Iqbal, 129 S. Ct. at 1949-54.


A plaintiff may have a cause of action under 42 U.S.C. § 1983 for certain violations of his constitutional rights. Section 1983 provides in relevant part:

Every person who, under color of any statute, ordinance, regulation, custom, or usage, of any State or Territory . . . subjects, or causes to be subjected, any citizen of the United States or other person within the jurisdiction thereof to the deprivation of any rights, privileges, or immunities secured by the Constitution and laws, shall be liable to the party injured in an action at law, suit in equity, or other proper proceeding for redress . . . .

Thus, to state a claim for relief under § 1983, a plaintiff must allege, first, the violation of a right secured by the Constitution or laws of the United States and, second, that the alleged deprivation was committed or caused by a person acting under color of state law. See West v. Atkins, 487 U.S. 42, 48 (1988); Piecknick v. Pennsylvania, 36 F.3d 1250, 1255-56 (3d Cir. 1994).



Here, Plaintiff names, as a defendant in this action, the Atlantic County Justice Facility, but the facility is not an entity cognizable as "person" for the purposes of a § 1983 suit. See Will v. Michigan Dept. of State Police, 491 U.S. 58 (1989); Grabow v. Southern State Correctional Facility, 726 F. Supp. 537, 538-39 (D.N.J. 1989); see also Marsden v. Federal BOP, 856 F. Supp. 832, 836 (S.D.N.Y. 1994). Therefore, Plaintiff's allegations against this Defendant must be dismissed with prejudice.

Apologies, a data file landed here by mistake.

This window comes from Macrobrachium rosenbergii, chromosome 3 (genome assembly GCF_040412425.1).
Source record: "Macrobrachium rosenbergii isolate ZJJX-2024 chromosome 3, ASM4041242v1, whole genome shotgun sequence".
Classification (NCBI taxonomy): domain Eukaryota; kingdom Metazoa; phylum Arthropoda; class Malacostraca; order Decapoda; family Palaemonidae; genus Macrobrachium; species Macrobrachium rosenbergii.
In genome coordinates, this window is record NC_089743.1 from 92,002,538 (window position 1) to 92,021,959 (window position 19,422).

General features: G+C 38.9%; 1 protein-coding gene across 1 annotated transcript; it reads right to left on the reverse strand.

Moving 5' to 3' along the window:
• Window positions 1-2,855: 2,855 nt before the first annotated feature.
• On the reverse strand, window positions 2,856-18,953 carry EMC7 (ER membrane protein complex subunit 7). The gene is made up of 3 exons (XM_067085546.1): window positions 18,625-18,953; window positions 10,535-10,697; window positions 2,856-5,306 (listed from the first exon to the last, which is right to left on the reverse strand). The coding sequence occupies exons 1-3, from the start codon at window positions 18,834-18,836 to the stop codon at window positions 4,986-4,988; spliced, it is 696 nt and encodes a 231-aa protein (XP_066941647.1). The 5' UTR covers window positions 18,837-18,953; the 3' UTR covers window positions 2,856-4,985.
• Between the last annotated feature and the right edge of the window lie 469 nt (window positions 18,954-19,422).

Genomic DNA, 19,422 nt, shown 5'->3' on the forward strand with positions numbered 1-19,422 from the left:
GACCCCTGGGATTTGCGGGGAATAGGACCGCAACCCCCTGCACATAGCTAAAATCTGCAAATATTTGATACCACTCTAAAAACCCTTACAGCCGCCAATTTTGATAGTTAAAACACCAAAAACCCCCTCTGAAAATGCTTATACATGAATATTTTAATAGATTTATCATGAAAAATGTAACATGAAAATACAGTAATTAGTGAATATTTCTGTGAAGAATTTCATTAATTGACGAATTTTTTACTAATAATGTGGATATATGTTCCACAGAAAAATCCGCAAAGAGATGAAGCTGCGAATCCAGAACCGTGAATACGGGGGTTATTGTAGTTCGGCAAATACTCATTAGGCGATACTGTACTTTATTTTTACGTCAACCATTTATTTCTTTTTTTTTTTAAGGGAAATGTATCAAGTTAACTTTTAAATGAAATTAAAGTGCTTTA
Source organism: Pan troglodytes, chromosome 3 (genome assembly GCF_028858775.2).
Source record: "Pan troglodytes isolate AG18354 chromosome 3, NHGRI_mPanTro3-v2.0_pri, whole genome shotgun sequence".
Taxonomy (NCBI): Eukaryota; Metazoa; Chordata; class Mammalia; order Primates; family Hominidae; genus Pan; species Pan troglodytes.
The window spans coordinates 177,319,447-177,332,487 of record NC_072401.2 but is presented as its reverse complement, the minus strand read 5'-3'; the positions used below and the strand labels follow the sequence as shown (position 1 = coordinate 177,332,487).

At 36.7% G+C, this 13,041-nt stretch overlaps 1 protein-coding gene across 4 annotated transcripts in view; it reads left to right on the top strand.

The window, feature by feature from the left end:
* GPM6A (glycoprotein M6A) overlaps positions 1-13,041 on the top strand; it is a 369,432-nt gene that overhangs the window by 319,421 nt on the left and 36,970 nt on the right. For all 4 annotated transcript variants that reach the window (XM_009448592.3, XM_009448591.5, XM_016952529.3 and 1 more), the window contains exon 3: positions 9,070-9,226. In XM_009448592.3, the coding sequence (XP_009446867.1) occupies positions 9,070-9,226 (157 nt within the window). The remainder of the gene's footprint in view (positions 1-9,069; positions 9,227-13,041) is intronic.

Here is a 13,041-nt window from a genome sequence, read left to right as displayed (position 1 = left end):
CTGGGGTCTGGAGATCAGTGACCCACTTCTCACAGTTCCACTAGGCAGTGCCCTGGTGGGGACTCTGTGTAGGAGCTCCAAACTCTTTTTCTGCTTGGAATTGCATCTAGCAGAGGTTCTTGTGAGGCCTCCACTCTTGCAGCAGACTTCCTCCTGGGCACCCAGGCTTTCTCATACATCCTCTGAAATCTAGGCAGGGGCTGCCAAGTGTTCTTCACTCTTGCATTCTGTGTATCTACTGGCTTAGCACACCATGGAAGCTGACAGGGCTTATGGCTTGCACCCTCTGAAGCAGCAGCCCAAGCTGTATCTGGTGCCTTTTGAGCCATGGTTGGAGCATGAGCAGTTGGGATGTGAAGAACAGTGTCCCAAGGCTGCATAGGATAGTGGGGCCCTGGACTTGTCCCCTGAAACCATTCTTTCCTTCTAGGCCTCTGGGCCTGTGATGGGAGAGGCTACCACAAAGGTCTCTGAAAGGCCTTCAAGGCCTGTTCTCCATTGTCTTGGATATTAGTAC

Plaintiff's allegations against the warden are expressly based on the sole fact that the warden supervises the staff employed at the ACJF. See Docket Entry No. 1. While Plaintiff appears to allege that this fact renders the warden liable to him for the alleged wrongs, see id., the existing law does not provide any basis for such liability.